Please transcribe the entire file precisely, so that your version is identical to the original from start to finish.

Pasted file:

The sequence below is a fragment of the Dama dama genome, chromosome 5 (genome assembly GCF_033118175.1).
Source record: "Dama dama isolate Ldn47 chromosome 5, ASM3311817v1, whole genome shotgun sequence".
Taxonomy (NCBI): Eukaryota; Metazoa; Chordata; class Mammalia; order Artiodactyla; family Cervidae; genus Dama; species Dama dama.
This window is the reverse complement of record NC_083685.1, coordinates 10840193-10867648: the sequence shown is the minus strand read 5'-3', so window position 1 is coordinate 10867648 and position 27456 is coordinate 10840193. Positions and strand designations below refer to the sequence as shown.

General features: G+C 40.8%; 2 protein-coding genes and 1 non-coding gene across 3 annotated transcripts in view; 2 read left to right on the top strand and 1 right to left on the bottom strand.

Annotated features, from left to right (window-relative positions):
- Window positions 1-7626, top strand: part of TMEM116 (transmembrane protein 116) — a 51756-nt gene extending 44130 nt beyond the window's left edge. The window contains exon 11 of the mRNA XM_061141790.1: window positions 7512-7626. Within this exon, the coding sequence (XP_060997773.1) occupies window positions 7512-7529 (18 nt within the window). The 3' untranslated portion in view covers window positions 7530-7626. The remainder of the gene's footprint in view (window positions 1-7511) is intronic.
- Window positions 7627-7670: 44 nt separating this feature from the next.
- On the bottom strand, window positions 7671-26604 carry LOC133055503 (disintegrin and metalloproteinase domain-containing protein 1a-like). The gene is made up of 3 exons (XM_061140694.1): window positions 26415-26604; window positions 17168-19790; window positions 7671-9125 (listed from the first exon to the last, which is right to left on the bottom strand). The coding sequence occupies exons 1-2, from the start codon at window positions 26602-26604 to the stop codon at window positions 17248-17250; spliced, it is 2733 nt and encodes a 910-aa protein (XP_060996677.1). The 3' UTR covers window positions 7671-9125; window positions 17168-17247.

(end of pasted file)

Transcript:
The sequence below is a fragment of the Dama dama genome, chromosome 5 (genome assembly GCF_033118175.1).
Source record: "Dama dama isolate Ldn47 chromosome 5, ASM3311817v1, whole genome shotgun sequence".
Taxonomy (NCBI): Eukaryota; Metazoa; Chordata; class Mammalia; order Artiodactyla; family Cervidae; genus Dama; species Dama dama.
This window is the reverse complement of record NC_083685.1, coordinates 10840193-10867648: the sequence shown is the minus strand read 5'-3', so window position 1 is coordinate 10867648 and position 27456 is coordinate 10840193. Positions and strand designations below refer to the sequence as shown.

General features: G+C 40.8%; 2 protein-coding genes and 1 non-coding gene across 3 annotated transcripts in view; 2 read left to right on the top strand and 1 right to left on the bottom strand.

Annotated features, from left to right (window-relative positions):
- Window positions 1-7626, top strand: part of TMEM116 (transmembrane protein 116) — a 51756-nt gene extending 44130 nt beyond the window's left edge. The window contains exon 11 of the mRNA XM_061141790.1: window positions 7512-7626. Within this exon, the coding sequence (XP_060997773.1) occupies window positions 7512-7529 (18 nt within the window). The 3' untranslated portion in view covers window positions 7530-7626. The remainder of the gene's footprint in view (window positions 1-7511) is intronic.
- Window positions 7627-7670: 44 nt separating this feature from the next.
- On the bottom strand, window positions 7671-26604 carry LOC133055503 (disintegrin and metalloproteinase domain-containing protein 1a-like). The gene is made up of 3 exons (XM_061140694.1): window positions 26415-26604; window positions 17168-19790; window positions 7671-9125 (listed from the first exon to the last, which is right to left on the bottom strand). The coding sequence occupies exons 1-2, from the start codon at window positions 26602-26604 to the stop codon at window positions 17248-17250; spliced, it is 2733 nt and encodes a 910-aa protein (XP_060996677.1). The 3' UTR covers window positions 7671-9125; window positions 17168-17247.